Mr Yee Jenn Jong asked for a review of the kindergarten assistance criteria so that more operators can become eligible centres. Today, eligible children can receive such subsidies at 240 MOE-registered kindergartens that meet the criteria, such as being non-profit and secular, and are in a good financial position to provide quality pre-school education. I understand and I share Mr Yee Jenn Jong’s concern to better help our people access more affordable childcare and kindergarten. But let me explain how we try to do this on two levels. On one level we try to lower the fees that are charged across the board by helping the kindergartens and the child care to make sure that their costs are contained. On the other hand, CFAC is really a scheme targeted at the people at the lower end of the financial spectrum. It is centred on the family circumstances rather than centred on the operators themselves. So it is a family and children specific scheme and not so much to help bring down the costs for the high-end operators.

MCYS will continue to conduct regular reviews of our pre-school schemes to improve accessibility and affordability. To ensure that the lower income households with more dependants receive adequate assistance for their children, we will introduce a parallel per capita income criterion for our assistance schemes in child care, kindergarten and student care. From April, children from large families will qualify for child care and kindergarten assistance if their per capita income is less than $875. The same will apply for student care assistance from July. About 5,000 children will benefit from these enhancements.

… (other replies) …

Mr Yee Jenn Jong: Thank you, Mr Chairman. I am glad the Acting Minister emphasised inclusiveness as MCYS’ theme. I have two questions relating to his reply on my cut. He mentioned that there are 240 centres that are KiFAS-approved. I like to know whether there are any non-PCF centres included in the list. The second question is that he said that KiFAS is targeted at lower income families. It is a child and family specific scheme and not centre-specific. I understand so is CFAC which is for childcare and we have KiFAS which is for kindergarten. But I understand CFAC is inclusive; all operators included, including private centres are eligible. But KiFAS is exclusive; so far only to one organisation. So I am sorry I do not understand the Acting Minister’s explanation and I do not understand the reasons behind KiFAS’ very onerous criteria.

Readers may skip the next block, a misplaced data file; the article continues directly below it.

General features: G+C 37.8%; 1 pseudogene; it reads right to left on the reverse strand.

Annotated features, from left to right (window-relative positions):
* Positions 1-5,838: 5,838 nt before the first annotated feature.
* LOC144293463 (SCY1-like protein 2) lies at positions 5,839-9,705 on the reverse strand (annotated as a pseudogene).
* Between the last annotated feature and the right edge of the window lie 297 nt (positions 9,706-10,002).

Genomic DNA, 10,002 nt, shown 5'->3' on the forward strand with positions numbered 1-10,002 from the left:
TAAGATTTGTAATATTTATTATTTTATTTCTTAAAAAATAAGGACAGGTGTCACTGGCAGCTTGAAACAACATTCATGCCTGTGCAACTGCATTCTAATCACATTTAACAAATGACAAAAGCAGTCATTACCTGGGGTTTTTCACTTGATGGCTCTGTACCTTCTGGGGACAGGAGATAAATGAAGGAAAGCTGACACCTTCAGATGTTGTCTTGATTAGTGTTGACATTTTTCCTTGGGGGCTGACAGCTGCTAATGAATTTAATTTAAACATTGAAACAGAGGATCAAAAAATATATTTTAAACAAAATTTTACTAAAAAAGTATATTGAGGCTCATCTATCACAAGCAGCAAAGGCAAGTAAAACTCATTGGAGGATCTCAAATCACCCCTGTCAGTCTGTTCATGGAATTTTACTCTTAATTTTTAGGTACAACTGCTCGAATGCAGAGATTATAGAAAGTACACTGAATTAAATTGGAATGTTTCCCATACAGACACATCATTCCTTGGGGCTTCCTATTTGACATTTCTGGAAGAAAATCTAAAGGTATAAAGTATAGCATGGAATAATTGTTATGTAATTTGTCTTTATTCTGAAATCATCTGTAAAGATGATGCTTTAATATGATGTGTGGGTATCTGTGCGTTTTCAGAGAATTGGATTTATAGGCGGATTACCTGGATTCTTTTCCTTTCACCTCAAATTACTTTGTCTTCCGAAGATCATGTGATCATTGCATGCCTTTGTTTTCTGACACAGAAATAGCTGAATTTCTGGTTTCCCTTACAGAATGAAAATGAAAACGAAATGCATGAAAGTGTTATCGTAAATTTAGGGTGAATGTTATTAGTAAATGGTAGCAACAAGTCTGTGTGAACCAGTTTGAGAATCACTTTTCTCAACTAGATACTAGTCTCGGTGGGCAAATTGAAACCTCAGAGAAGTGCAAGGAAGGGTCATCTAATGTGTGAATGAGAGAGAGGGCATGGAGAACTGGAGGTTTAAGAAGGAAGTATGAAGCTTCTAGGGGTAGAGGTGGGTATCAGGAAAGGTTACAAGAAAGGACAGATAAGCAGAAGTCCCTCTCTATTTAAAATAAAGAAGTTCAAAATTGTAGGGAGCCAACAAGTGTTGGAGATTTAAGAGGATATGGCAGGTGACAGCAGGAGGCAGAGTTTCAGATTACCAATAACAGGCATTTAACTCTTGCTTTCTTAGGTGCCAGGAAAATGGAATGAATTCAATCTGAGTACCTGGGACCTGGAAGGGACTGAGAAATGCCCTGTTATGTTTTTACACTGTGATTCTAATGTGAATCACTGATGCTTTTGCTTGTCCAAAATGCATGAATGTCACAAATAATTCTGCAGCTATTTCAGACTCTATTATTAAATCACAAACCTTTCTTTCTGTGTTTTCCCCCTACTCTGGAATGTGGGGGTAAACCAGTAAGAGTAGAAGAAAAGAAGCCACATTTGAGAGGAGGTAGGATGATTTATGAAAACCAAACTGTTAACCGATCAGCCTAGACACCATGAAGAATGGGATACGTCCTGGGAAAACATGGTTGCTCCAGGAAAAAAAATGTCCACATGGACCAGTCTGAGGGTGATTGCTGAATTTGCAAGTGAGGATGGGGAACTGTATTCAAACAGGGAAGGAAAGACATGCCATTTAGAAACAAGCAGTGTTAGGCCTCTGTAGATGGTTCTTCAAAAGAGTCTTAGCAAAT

Mr Chan Chun Sing: Mr Chairman, Sir, in response to Mr Yee Jenn Jong’s clarification, let me just say that the current criteria for all the centres – there is a set of criteria, we do specify which operator can or not come in. So long as an operator meets the criteria, we will allow them to go onto the scheme. I do not preclude anybody else from coming onto the scheme so long as they meet the criteria, and I trust that the criteria are put in place to safeguard the balance of considerations for the use of public funds in all subsidies. At the same time, to make sure that there is a certain quality of education for the children available. So I do not for one, prescribe that there will only be one. So long as anybody who meets the criteria, we welcome them to join the sector and provide affordable and quality services to the children that they want to serve.

I Wish My Children SUCCESS! – A poem by an anonymous mother

I received this email from a mother who prefers to remain anonymous. The poem was a response to 2 forum articles in The Straits Times, Sat 17 (“Pace of paper chase too stressful for pupils” and “Something’s wrong if children don’t have time to read“). She is tired of the paper chase too!

I Wish My Children SUCCESS!
Expectations of society
I have energy, lots of it, to invest into the lives of my children.
I have resources, lots of it… how to use them for my children?
I have networks, lots of it… how to turn them into an advantage for my children?
I am afterall sucessful, well-off and what I do cannot-go-wrong.
Do I need more Math, more Science, more English, more MotherTongue?
Do I need more worksheets, more tuitions, more studies, more drills?
Do I put my children to be analysed, examined, tested, medicated?
School is afterall, well-defined and cannot-go-wrong.
The Tyranny Of School
School has a formula for suceess,
Well-defined pathways, the broad and straight roads.
Is there a road less well-travelled or more windy,
Yet leads to a beautiful destination, a happy and meaningful journey?
The children I have are gems, destined to hold the future of the world,
They are spontaneously imaginative and confidently creativity,
They have fresh perceptions and ingenuis ideas.
The excellent grades in school can wait.
I wish them happiness,
I wish them the world,
I wish they love themselves, I wish they love people.
The excellent grades in school can wait.
The Power Of Our Children
Let’s get our children to connect with people,
To communicate,
To negotiate,
To show empathy.
Help our children gain perspectives,
To know the unwritten,
To understand the unsaid,
Starting with family, friends then the world.
Show our children how to care for the world we live in,
To see how interconnected we are with everyone and everything around us,
To see beauty around us,
To soak up the colours, the warmth and the groans from Mother Earth.
Be a role model to shout the importance of simplicity,
To separate the clutter and the gems,
To keep the things that endear,
To plough through the mandane to reach the light at the end of the tunnel.
Tell our children to be confident and unafraid.
They are good in whatever they are good in,
Follow their hearts and deep desires,
The excellent grades in school can wait.